An Institutional Review Board-approved retrospective analysis of the senior author’s (MC) rhinoplasty database was performed to identify all patients who underwent primary or revision rhinoplasty from January 2002 to December 2005. In total, 520 patients were found. From this group, all patients with pre-operative alar retraction greater than 1 mm on lateral view were identified. All patients had a minimum of 6 months post-operative follow-up.
Pre- and post-operative photographs were taken with a Canon EOS 5D digital single lens reflex camera with a 105 mm macro lens (Tokyo, Japan) in a standardized manner. Distances were measured only on lateral view as previously described. Preoperative measurements were obtained using Adobe Photoshop® (San Jose, California).
Alar retraction was identified by Gunter’s classification system. A line was drawn from the anterior to the posterior apex of the nostril. A perpendicular to this line was then drawn to the point of maximal retraction. An additional line was drawn that would create the ideal level of alar retraction, which should be 1-2 mm above the anterior to posterior apex line. For consistency, the ideal line was determined to be 1 mm above the anterior to posterior apex line, and was defined as the “target” level of alar retraction. Post-operative photographs were then analyzed to determine the post-operative alar retraction distance. The post-operative measurements were compared to pre-operative values. A fixed data point from the midpoint of the tragus to the lateral canthus was used to derive a multiplier to standardize lengths between photographs. This allowed an objective means of comparing pre- and post-operative photographs .
The senior author utilized detailed rhinoplasty worksheets to document the amount of cartilage removed, the amount that was preserved, and the size and location of any cartilage grafts that were employed. Calipers were used for all intra-operative measurements . For patients where cartilage splitting techniques were utilized, the amount of overlap was measured. In addition, patients with cephalically oriented cartilages were identified on pre-operative photography, based on the presence of lower lateral cartilages that were aligned with the medial canthus rather than the lateral canthus. The relative length of the nostril to the alar retraction was also calculated.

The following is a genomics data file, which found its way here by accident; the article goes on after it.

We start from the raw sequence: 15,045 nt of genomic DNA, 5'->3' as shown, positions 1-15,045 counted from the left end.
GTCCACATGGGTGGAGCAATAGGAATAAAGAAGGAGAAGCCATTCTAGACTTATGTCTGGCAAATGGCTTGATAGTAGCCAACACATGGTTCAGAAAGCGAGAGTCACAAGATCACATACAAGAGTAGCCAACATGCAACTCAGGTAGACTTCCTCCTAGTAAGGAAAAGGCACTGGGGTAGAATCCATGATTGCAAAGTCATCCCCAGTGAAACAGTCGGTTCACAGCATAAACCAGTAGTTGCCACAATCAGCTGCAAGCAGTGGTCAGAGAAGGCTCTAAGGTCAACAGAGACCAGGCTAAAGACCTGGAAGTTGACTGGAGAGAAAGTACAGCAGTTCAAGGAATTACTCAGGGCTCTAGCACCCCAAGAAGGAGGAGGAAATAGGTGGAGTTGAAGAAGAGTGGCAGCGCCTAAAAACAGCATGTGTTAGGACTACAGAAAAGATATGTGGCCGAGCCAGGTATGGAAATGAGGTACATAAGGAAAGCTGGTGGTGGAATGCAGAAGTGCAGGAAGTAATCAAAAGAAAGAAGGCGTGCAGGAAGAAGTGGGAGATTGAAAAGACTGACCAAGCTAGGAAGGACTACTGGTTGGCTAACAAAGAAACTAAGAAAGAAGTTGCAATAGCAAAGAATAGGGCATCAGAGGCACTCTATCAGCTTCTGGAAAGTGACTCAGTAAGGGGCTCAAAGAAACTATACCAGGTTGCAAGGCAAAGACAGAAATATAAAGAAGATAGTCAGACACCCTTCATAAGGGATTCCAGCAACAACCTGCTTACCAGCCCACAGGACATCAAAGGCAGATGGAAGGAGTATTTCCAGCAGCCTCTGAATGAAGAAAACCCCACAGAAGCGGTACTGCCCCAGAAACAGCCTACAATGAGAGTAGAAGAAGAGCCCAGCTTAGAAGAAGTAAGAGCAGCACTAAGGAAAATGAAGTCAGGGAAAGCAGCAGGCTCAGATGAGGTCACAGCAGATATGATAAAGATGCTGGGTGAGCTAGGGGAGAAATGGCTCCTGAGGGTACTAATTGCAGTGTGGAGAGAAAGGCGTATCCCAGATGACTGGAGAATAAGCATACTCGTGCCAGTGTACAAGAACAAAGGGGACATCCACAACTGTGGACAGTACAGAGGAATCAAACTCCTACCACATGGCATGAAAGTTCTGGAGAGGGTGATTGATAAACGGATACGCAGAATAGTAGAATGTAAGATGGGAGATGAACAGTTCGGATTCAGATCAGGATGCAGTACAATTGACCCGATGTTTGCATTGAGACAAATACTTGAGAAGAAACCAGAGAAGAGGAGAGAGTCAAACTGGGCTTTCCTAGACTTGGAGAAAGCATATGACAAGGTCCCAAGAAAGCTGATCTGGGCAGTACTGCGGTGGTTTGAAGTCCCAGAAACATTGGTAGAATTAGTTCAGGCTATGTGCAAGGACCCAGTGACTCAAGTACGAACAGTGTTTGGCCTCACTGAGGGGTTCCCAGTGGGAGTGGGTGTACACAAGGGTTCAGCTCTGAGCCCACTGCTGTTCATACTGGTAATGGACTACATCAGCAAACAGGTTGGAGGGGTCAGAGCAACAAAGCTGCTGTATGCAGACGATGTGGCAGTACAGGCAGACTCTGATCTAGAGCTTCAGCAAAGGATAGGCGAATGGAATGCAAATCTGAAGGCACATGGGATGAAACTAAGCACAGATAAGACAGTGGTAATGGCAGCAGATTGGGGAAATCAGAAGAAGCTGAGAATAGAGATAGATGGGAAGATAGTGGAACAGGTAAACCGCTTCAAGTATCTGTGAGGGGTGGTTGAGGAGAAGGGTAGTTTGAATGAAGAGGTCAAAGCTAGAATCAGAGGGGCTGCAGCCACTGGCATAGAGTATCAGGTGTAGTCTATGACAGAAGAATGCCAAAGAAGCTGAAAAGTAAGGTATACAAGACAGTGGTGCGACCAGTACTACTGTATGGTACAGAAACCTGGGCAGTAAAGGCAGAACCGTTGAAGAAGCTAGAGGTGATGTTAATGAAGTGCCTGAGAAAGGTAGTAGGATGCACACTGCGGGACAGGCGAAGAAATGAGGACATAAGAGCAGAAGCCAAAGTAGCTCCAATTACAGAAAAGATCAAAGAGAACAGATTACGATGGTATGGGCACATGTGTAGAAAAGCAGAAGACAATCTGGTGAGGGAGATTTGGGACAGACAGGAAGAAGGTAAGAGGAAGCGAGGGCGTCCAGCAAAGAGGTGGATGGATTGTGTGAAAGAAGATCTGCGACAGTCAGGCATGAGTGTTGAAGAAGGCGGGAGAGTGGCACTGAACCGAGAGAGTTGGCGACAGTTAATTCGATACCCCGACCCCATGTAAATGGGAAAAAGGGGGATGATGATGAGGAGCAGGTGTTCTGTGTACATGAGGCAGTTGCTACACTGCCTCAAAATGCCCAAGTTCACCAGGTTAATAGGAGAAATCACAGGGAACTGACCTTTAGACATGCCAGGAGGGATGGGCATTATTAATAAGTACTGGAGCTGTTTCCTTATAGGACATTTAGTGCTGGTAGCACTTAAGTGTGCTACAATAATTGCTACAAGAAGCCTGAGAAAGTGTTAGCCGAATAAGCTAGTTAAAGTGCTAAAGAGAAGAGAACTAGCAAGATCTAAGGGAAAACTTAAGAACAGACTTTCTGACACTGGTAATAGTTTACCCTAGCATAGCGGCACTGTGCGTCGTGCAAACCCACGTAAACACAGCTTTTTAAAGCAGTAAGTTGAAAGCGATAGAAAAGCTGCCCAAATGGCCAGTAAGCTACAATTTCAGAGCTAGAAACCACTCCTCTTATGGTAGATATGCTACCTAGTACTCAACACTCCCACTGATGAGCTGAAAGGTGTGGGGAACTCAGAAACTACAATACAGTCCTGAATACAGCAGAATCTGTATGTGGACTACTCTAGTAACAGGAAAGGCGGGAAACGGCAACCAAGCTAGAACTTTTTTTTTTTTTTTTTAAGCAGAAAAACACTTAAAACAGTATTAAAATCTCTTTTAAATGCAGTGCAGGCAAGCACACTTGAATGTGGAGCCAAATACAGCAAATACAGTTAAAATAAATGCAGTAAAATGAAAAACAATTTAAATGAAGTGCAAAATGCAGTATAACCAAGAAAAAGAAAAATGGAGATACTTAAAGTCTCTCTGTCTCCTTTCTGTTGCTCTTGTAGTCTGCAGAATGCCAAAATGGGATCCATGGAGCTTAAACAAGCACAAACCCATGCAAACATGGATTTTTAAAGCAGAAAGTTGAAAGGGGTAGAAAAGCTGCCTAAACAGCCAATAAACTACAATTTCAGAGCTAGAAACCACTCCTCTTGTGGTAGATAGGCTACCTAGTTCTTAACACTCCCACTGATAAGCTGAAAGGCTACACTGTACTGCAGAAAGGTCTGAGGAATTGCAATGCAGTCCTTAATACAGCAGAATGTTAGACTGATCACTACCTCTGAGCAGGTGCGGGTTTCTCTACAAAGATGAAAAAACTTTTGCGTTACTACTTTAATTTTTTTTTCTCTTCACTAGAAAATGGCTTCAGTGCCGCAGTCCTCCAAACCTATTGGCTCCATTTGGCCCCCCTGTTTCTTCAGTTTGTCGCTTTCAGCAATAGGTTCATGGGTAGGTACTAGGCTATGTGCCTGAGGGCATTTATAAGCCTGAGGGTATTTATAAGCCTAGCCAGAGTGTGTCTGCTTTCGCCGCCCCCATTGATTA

Statistical analyses took place with a one-tailed student t-test comparing pre- and post-operative values.
In total, 45 patients were identified with alar retraction, resulting in a total of 63 retracted alar rims. Twenty-one of the 45 patients (47%) had undergone previous rhinoplasty, while the remaining 24 subjects were primary rhinoplasty patients. Twenty-one of the 45 patients (47%) with alar retraction were found to have cephalically oriented cartilages.
Figure 1 demonstrates the percentage of target correction of alar retraction which was achieved with various techniques in isolation (i.e. without the use of another graft). Composite grafts achieved 95% of their target correction value, while alar strut grafts achieved 69%, alar rim grafts achieved 47%, vertical lobule division achieved 43%, and alar batten grafts achieved 12% of target correction values.
Figure 2 examined the effects of grafting when less than a 4 mm width of lower lateral cartilage was present at the outset of the case . In instances where grafting occurred, the alar retraction was improved to 46% of the target goal on average, while without grafting the alar retraction only improved 7%.
In patients with 4 mm or more of cephalic trim excised, those who received cartilage grafts reached 46% of their target goal, while patients without cartilage grafts achieved only 11% of their target goal.
The effects of cephalically oriented cartilages were also examined. In all patients with cephalically oriented lower lateral cartilages, 32% of target correction was achieved. In patients with cephalically oriented cartilages where less than 4 mm of cartilage remained at the conclusion of the case and no grafting was performed, patients demonstrated increased alar retraction of 11%. In patients with cephalically oriented cartilages with more than 4 mm of cartilage excised, patients demonstrated an increase in alar retraction of 9%. Patients with cartilage grafting and cephalically oriented cartilages demonstrated improvement of 54% in alar retraction.